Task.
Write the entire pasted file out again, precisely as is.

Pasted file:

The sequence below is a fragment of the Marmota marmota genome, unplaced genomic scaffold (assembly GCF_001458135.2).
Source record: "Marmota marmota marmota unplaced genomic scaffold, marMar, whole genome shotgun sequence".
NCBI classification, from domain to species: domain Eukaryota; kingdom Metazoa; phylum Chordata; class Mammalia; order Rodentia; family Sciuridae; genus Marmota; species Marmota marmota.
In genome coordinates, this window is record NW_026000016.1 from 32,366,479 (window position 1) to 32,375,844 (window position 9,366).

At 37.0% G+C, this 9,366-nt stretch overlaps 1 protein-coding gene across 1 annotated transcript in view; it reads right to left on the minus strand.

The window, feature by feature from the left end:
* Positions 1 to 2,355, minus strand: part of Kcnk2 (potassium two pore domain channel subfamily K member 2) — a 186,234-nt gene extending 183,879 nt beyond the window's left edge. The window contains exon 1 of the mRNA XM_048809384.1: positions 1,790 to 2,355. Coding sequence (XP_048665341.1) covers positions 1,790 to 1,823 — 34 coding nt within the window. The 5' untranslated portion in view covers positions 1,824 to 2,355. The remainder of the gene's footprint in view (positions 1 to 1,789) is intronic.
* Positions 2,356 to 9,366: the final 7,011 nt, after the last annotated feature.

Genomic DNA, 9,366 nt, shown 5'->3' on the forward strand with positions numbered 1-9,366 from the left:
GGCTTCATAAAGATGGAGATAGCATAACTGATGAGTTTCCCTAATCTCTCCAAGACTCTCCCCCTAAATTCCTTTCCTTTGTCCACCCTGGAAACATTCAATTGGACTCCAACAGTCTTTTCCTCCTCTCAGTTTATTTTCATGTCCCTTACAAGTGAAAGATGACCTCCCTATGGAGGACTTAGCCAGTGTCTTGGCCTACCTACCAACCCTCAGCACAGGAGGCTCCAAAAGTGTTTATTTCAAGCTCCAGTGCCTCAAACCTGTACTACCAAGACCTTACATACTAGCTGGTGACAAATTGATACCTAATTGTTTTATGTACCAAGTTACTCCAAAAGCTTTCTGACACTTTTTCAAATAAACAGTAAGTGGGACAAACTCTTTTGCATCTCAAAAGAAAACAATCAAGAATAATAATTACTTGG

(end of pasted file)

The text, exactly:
The sequence below is a fragment of the Marmota marmota genome, unplaced genomic scaffold (assembly GCF_001458135.2).
Source record: "Marmota marmota marmota unplaced genomic scaffold, marMar, whole genome shotgun sequence".
NCBI classification, from domain to species: domain Eukaryota; kingdom Metazoa; phylum Chordata; class Mammalia; order Rodentia; family Sciuridae; genus Marmota; species Marmota marmota.
In genome coordinates, this window is record NW_026000016.1 from 32,366,479 (window position 1) to 32,375,844 (window position 9,366).

At 37.0% G+C, this 9,366-nt stretch overlaps 1 protein-coding gene across 1 annotated transcript in view; it reads right to left on the minus strand.

The window, feature by feature from the left end:
* Positions 1 to 2,355, minus strand: part of Kcnk2 (potassium two pore domain channel subfamily K member 2) — a 186,234-nt gene extending 183,879 nt beyond the window's left edge. The window contains exon 1 of the mRNA XM_048809384.1: positions 1,790 to 2,355. Coding sequence (XP_048665341.1) covers positions 1,790 to 1,823 — 34 coding nt within the window. The 5' untranslated portion in view covers positions 1,824 to 2,355. The remainder of the gene's footprint in view (positions 1 to 1,789) is intronic.
* Positions 2,356 to 9,366: the final 7,011 nt, after the last annotated feature.

Genomic DNA, 9,366 nt, shown 5'->3' on the forward strand with positions numbered 1-9,366 from the left:
GGCTTCATAAAGATGGAGATAGCATAACTGATGAGTTTCCCTAATCTCTCCAAGACTCTCCCCCTAAATTCCTTTCCTTTGTCCACCCTGGAAACATTCAATTGGACTCCAACAGTCTTTTCCTCCTCTCAGTTTATTTTCATGTCCCTTACAAGTGAAAGATGACCTCCCTATGGAGGACTTAGCCAGTGTCTTGGCCTACCTACCAACCCTCAGCACAGGAGGCTCCAAAAGTGTTTATTTCAAGCTCCAGTGCCTCAAACCTGTACTACCAAGACCTTACATACTAGCTGGTGACAAATTGATACCTAATTGTTTTATGTACCAAGTTACTCCAAAAGCTTTCTGACACTTTTTCAAATAAACAGTAAGTGGGACAAACTCTTTTGCATCTCAAAAGAAAACAATCAAGAATAATAATTACTTGG